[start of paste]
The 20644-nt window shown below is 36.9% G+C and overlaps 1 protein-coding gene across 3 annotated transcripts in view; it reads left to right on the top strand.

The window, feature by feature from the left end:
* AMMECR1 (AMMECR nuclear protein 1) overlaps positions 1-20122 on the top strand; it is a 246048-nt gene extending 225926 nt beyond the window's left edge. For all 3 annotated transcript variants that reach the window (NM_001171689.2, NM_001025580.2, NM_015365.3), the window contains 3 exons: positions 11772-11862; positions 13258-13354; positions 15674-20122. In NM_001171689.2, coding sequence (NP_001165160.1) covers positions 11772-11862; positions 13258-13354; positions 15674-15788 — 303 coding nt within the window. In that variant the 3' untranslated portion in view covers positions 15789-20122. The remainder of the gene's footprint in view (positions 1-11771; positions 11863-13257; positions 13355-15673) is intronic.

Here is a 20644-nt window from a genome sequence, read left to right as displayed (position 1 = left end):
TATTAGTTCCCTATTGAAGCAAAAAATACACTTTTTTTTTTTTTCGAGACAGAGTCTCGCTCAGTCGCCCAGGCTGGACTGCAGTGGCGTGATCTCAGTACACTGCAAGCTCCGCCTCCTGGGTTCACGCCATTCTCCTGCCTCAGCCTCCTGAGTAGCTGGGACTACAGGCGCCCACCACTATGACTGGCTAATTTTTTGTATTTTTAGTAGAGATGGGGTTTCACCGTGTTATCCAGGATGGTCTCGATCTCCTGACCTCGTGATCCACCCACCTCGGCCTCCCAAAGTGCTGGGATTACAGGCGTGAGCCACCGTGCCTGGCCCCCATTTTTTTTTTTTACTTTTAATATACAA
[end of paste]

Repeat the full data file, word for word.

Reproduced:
The 20644-nt window shown below is 36.9% G+C and overlaps 1 protein-coding gene across 3 annotated transcripts in view; it reads left to right on the top strand.

The window, feature by feature from the left end:
* AMMECR1 (AMMECR nuclear protein 1) overlaps positions 1-20122 on the top strand; it is a 246048-nt gene extending 225926 nt beyond the window's left edge. For all 3 annotated transcript variants that reach the window (NM_001171689.2, NM_001025580.2, NM_015365.3), the window contains 3 exons: positions 11772-11862; positions 13258-13354; positions 15674-20122. In NM_001171689.2, coding sequence (NP_001165160.1) covers positions 11772-11862; positions 13258-13354; positions 15674-15788 — 303 coding nt within the window. In that variant the 3' untranslated portion in view covers positions 15789-20122. The remainder of the gene's footprint in view (positions 1-11771; positions 11863-13257; positions 13355-15673) is intronic.

Here is a 20644-nt window from a genome sequence, read left to right as displayed (position 1 = left end):
TATTAGTTCCCTATTGAAGCAAAAAATACACTTTTTTTTTTTTTCGAGACAGAGTCTCGCTCAGTCGCCCAGGCTGGACTGCAGTGGCGTGATCTCAGTACACTGCAAGCTCCGCCTCCTGGGTTCACGCCATTCTCCTGCCTCAGCCTCCTGAGTAGCTGGGACTACAGGCGCCCACCACTATGACTGGCTAATTTTTTGTATTTTTAGTAGAGATGGGGTTTCACCGTGTTATCCAGGATGGTCTCGATCTCCTGACCTCGTGATCCACCCACCTCGGCCTCCCAAAGTGCTGGGATTACAGGCGTGAGCCACCGTGCCTGGCCCCCATTTTTTTTTTTTACTTTTAATATACAA